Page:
LINGUIST 4S03 Interpersonal Communication (C01)
Academic Year: Winter 2019
Instructor: Dr. Magda Stroinska
Office: Togo Salmon Hall 501
Phone: 905-525-9140 x 27067
Office Hours: Wednesdays 11:30 am – 12:30 pm or by appointment
- Course Objectives
- Textbooks, Materials & Fees
- Method of Assessment
- Policy on Missed Work, Extensions, and Late Penalties
- Additional Policies and Statements
This course offers an introduction to contemporary interpersonal communication theories and research. Topics covered include: small group communication, persuasive communication, communication in organizations, argumentation strategies, conflict resolution, computer mediated communication, intercultural communication, political communication, communication and gender, and aspects of interpersonal communication in international contexts.
The course will help students understand the role of language (verbal communication) in interpersonal relations and will explain connection between theory and practice. Individual and group projects will help to understand and – hopefully - improve a range of interpersonal skills and apply these to personal, social, and workplace relationships. The course themes range from basic principles of interpersonal communication to topics that are rarely covered in depth in traditional academic courses, such as feedback, identifying gossip and fake news, and communication on-line and mediated through machines (e-mail, social networks, voicemail or speech recognition systems).
The students will identify basic factors that influence human relations (anger, envy, love, fear), along with their verbal and non-verbal expressions, and will analyze them at various levels of communication (from the micro level of individual exchange to inter-group communication, and to the macro level of international conflicts). Self evaluations will help students reflect on their own work in the course.
Textbooks, Materials & Fees:
TEXT: Jennifer MacLennan. 2008. Interpersonal communication for Canadians. Oxford University Press.
Avenue to Learn
Method of Assessment:
Regular Attendance & Participation 5%
Johari Window Assignment 20%
Fear Diary Assignment 20%
Class Presentation (Exit Skills) 10%
Final Project Proposal 5%
Final Project 30%
Self-assessments 2 x 5% 10%
Research participation bonus 2%
Total 100% (+2 bonus points)
Please Note the Following Policies and Statements:
You are expected to exhibit honesty and use ethical behaviour in all aspects of the learning process. Academic credentials you earn are rooted in principles of honesty and academic integrity.
Academic dishonesty is to knowingly act or fail to act in a way that results or could result in unearned academic credit or advantage. This behaviour can result in serious consequences, e.g. the grade of zero on an assignment, loss of credit with a notation on the transcript (notation reads: "Grade of F assigned for academic dishonesty"), and/or suspension or expulsion from the university.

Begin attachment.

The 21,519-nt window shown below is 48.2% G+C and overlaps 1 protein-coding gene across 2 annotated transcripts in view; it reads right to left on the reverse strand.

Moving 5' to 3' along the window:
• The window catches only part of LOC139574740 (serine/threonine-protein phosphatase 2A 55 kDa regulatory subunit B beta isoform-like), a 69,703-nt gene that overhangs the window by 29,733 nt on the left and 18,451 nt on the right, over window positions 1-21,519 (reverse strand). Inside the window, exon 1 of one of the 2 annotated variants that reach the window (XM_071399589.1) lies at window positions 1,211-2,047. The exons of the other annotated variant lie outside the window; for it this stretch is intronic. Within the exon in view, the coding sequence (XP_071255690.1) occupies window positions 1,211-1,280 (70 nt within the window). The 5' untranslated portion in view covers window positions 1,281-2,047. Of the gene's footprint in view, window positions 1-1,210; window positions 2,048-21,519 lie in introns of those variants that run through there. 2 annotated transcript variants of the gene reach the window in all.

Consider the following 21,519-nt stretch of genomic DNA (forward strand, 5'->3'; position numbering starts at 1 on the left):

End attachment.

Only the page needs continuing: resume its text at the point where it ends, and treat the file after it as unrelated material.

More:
It is your responsibility to understand what constitutes academic dishonesty. For information on the various types of academic dishonesty please refer to the Academic Integrity Policy, located at www.mcmaster.ca/academicintegrity
The following illustrates only three forms of academic dishonesty:
- Plagiarism, e.g. the submission of work that is not one’s own or for which other credit has been obtained.
- Improper collaboration in group work.
- Copying or using unauthorized aids in tests and examinations.
Email correspondence policy
It is the policy of the Faculty of Humanities that all email communication sent from students to instructors (including TAs), and from students to staff, must originate from each student’s own McMaster University email account. This policy protects confidentiality and confirms the identity of the student. Instructors will delete emails that do not originate from a McMaster email account.
Modification of course outlines
The University reserves the right to change dates and/or deadlines etc. for any or all courses in the case of an emergency situation or labour disruption or civil unrest/disobedience, etc. If a modification becomes necessary, reasonable notice and communication with the students will be given with an explanation and the opportunity to comment on changes. Any significant changes should be made in consultation with the Department Chair.
McMaster Student Absence Form (MSAF)
In the event of an absence for medical or other reasons, students should review and follow the Academic Regulation in the Undergraduate Calendar Requests for Relief for Missed Academic Term Work. Please note these regulations have changed beginning Fall 2015. You can find information at mcmaster.ca/msaf/. If you have any questions about the MSAF, please contact your Associate Dean's office.
Academic Accommodation of Students with Disabilities
Students who require academic accommodation must contact Student Accessibility Services (SAS) to make arrangements with a Program Coordinator. Academic accommodations must be arranged for each term of study. Student Accessibility Services can be contacted by phone 905-525-9140 ext. 28652 or e-mail email@example.com. For further information, consult McMaster University's Policy for Academic Accommodation of Students with Disabilities.
Academic Accommodation for Religious, Indigenous and Spiritual Observances
Students requiring academic accommodation based on religion and spiritual observances should follow the procedures set out in the Course Calendar or by their respective Faculty. In most cases, the student should contact his or her professor or academic advisor as soon as possible to arrange accommodations for classes, assignments, tests and examinations that might be affected by a religious holiday or spiritual observance.